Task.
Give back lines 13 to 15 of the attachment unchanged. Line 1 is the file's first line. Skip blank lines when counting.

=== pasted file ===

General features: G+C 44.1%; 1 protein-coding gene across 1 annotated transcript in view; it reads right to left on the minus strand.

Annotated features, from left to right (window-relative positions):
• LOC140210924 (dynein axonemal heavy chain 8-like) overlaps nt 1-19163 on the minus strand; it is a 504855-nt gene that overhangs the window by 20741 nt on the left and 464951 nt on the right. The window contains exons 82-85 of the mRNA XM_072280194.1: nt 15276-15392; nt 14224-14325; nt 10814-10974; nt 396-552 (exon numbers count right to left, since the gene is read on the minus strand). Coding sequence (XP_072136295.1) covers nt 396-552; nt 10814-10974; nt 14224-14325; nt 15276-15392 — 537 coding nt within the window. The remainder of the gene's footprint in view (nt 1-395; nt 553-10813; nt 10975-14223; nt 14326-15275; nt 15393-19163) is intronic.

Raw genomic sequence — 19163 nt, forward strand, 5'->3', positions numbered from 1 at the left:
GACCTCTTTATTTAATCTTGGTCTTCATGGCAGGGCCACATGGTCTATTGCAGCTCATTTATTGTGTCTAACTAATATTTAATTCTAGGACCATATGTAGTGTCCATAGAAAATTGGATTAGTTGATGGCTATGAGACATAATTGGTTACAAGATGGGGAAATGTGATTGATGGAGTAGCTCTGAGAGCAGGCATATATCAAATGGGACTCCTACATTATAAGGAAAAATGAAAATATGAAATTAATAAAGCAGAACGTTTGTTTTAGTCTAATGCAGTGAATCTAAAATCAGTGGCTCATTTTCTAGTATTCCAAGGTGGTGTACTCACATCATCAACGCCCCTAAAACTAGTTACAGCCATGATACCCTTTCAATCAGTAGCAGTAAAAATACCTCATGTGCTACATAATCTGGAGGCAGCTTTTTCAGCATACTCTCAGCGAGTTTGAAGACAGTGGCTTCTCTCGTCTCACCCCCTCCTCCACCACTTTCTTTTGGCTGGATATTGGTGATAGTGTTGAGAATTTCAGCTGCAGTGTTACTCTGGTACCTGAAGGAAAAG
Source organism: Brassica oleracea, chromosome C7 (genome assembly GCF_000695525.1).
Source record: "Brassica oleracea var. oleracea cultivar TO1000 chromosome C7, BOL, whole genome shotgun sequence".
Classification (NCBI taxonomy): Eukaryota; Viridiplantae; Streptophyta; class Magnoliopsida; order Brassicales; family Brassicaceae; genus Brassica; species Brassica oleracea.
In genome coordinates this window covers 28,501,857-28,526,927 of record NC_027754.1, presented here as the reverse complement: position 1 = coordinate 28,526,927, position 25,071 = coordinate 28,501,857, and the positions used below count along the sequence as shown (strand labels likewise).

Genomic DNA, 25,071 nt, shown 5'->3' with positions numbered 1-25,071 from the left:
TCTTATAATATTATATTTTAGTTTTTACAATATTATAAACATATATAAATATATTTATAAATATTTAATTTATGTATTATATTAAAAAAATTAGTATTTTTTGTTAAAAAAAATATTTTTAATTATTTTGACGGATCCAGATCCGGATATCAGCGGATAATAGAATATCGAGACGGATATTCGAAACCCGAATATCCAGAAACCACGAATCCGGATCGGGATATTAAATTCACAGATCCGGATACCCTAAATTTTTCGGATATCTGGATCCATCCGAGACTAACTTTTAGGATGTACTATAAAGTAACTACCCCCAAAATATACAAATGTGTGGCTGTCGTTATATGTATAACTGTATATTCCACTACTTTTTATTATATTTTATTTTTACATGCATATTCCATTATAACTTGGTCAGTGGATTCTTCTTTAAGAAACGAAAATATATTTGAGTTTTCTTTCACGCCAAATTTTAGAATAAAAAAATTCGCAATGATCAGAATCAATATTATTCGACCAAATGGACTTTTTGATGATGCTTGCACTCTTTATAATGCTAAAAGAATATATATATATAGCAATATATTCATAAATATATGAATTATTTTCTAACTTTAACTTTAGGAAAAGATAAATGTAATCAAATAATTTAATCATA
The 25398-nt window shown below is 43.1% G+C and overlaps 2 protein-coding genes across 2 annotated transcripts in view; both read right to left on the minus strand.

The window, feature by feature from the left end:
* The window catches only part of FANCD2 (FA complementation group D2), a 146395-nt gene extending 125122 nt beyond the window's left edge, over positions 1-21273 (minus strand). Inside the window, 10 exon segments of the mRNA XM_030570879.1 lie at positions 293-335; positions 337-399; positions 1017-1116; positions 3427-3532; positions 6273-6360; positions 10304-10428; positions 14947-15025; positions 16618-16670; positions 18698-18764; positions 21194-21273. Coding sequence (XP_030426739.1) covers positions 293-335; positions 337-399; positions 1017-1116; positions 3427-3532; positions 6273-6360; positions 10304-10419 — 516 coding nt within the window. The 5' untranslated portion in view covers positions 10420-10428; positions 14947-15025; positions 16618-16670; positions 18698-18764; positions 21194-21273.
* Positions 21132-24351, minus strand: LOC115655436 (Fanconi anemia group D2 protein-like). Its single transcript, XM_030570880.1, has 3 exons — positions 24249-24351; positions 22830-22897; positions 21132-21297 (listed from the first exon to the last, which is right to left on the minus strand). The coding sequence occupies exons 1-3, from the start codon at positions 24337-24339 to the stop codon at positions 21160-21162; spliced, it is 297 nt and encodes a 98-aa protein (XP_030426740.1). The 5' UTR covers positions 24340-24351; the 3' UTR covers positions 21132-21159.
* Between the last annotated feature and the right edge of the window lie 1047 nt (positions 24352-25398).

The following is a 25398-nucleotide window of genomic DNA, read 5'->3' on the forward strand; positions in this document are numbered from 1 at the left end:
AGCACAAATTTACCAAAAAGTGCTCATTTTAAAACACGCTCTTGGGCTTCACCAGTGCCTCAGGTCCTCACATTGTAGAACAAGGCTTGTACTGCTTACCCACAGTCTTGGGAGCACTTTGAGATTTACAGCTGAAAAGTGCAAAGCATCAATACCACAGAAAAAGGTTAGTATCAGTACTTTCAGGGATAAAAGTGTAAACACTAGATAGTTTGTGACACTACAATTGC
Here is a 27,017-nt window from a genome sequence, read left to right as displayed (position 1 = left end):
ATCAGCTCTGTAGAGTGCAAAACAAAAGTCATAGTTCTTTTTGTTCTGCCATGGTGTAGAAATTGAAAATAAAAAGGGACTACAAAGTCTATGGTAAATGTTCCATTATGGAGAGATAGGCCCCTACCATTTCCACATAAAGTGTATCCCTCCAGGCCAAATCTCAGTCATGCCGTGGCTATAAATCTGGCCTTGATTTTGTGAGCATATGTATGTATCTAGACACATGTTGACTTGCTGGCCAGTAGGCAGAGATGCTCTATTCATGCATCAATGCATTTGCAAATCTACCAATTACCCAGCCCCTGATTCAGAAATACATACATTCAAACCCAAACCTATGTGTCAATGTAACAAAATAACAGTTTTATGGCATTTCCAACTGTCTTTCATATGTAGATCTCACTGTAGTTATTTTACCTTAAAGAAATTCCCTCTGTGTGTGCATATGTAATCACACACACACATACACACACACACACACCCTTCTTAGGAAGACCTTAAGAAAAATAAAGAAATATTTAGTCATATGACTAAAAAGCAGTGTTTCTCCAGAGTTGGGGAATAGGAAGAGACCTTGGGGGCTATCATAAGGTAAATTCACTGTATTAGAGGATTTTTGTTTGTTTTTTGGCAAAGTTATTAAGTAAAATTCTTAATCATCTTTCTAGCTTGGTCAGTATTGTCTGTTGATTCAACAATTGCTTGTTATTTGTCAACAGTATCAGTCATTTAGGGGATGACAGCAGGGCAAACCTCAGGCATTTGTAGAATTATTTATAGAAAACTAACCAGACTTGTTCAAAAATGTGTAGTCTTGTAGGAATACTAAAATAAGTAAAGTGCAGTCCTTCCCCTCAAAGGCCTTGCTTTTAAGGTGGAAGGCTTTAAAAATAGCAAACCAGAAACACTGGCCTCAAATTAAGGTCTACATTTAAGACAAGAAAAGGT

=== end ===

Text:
The window, feature by feature from the left end:
* The window catches only part of FANCD2 (FA complementation group D2), a 146395-nt gene extending 125122 nt beyond the window's left edge, over positions 1-21273 (minus strand). Inside the window, 10 exon segments of the mRNA XM_030570879.1 lie at positions 293-335; positions 337-399; positions 1017-1116; positions 3427-3532; positions 6273-6360; positions 10304-10428; positions 14947-15025; positions 16618-16670; positions 18698-18764; positions 21194-21273. Coding sequence (XP_030426739.1) covers positions 293-335; positions 337-399; positions 1017-1116; positions 3427-3532; positions 6273-6360; positions 10304-10419 — 516 coding nt within the window. The 5' untranslated portion in view covers positions 10420-10428; positions 14947-15025; positions 16618-16670; positions 18698-18764; positions 21194-21273.
* Positions 21132-24351, minus strand: LOC115655436 (Fanconi anemia group D2 protein-like). Its single transcript, XM_030570880.1, has 3 exons — positions 24249-24351; positions 22830-22897; positions 21132-21297 (listed from the first exon to the last, which is right to left on the minus strand). The coding sequence occupies exons 1-3, from the start codon at positions 24337-24339 to the stop codon at positions 21160-21162; spliced, it is 297 nt and encodes a 98-aa protein (XP_030426740.1). The 5' UTR covers positions 24340-24351; the 3' UTR covers positions 21132-21159.